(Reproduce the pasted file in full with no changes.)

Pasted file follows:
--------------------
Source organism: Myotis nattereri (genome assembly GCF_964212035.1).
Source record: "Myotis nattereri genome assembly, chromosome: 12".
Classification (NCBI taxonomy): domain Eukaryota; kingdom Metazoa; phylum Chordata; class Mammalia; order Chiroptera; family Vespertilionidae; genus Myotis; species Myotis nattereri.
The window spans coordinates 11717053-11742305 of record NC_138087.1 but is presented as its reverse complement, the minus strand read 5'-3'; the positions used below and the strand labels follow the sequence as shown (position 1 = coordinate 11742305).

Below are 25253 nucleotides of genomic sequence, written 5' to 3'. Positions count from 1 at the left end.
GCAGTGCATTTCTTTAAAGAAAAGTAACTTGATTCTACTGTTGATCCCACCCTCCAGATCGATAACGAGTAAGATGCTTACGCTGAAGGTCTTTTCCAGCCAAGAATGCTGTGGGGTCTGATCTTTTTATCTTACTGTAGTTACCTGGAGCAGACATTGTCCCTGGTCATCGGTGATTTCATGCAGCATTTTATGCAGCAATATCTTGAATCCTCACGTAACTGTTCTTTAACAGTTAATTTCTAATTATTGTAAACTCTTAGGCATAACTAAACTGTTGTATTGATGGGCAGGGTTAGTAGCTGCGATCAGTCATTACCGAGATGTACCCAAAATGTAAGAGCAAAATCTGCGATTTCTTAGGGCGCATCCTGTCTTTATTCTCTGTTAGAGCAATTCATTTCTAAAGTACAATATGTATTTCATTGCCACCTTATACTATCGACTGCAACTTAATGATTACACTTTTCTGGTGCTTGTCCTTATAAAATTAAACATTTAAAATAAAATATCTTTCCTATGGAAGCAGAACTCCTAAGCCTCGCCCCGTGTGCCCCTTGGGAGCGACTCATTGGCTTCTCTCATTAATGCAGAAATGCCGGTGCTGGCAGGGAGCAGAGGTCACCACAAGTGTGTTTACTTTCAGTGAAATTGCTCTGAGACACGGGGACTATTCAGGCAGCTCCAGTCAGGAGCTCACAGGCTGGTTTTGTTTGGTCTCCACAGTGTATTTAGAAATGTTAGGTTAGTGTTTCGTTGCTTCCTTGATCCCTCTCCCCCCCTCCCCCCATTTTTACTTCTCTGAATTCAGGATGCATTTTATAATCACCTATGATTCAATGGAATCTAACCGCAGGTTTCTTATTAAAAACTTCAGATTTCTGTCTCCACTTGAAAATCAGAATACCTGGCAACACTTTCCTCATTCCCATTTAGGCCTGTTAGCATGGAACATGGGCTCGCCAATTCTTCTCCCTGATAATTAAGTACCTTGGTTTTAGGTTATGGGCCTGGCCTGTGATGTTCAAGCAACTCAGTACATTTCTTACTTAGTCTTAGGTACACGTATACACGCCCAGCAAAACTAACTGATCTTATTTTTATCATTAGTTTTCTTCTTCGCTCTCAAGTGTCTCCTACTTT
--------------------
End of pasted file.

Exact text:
Source organism: Myotis nattereri (genome assembly GCF_964212035.1).
Source record: "Myotis nattereri genome assembly, chromosome: 12".
Classification (NCBI taxonomy): domain Eukaryota; kingdom Metazoa; phylum Chordata; class Mammalia; order Chiroptera; family Vespertilionidae; genus Myotis; species Myotis nattereri.
The window spans coordinates 11717053-11742305 of record NC_138087.1 but is presented as its reverse complement, the minus strand read 5'-3'; the positions used below and the strand labels follow the sequence as shown (position 1 = coordinate 11742305).

Below are 25253 nucleotides of genomic sequence, written 5' to 3'. Positions count from 1 at the left end.
GCAGTGCATTTCTTTAAAGAAAAGTAACTTGATTCTACTGTTGATCCCACCCTCCAGATCGATAACGAGTAAGATGCTTACGCTGAAGGTCTTTTCCAGCCAAGAATGCTGTGGGGTCTGATCTTTTTATCTTACTGTAGTTACCTGGAGCAGACATTGTCCCTGGTCATCGGTGATTTCATGCAGCATTTTATGCAGCAATATCTTGAATCCTCACGTAACTGTTCTTTAACAGTTAATTTCTAATTATTGTAAACTCTTAGGCATAACTAAACTGTTGTATTGATGGGCAGGGTTAGTAGCTGCGATCAGTCATTACCGAGATGTACCCAAAATGTAAGAGCAAAATCTGCGATTTCTTAGGGCGCATCCTGTCTTTATTCTCTGTTAGAGCAATTCATTTCTAAAGTACAATATGTATTTCATTGCCACCTTATACTATCGACTGCAACTTAATGATTACACTTTTCTGGTGCTTGTCCTTATAAAATTAAACATTTAAAATAAAATATCTTTCCTATGGAAGCAGAACTCCTAAGCCTCGCCCCGTGTGCCCCTTGGGAGCGACTCATTGGCTTCTCTCATTAATGCAGAAATGCCGGTGCTGGCAGGGAGCAGAGGTCACCACAAGTGTGTTTACTTTCAGTGAAATTGCTCTGAGACACGGGGACTATTCAGGCAGCTCCAGTCAGGAGCTCACAGGCTGGTTTTGTTTGGTCTCCACAGTGTATTTAGAAATGTTAGGTTAGTGTTTCGTTGCTTCCTTGATCCCTCTCCCCCCCTCCCCCCATTTTTACTTCTCTGAATTCAGGATGCATTTTATAATCACCTATGATTCAATGGAATCTAACCGCAGGTTTCTTATTAAAAACTTCAGATTTCTGTCTCCACTTGAAAATCAGAATACCTGGCAACACTTTCCTCATTCCCATTTAGGCCTGTTAGCATGGAACATGGGCTCGCCAATTCTTCTCCCTGATAATTAAGTACCTTGGTTTTAGGTTATGGGCCTGGCCTGTGATGTTCAAGCAACTCAGTACATTTCTTACTTAGTCTTAGGTACACGTATACACGCCCAGCAAAACTAACTGATCTTATTTTTATCATTAGTTTTCTTCTTCGCTCTCAAGTGTCTCCTACTTT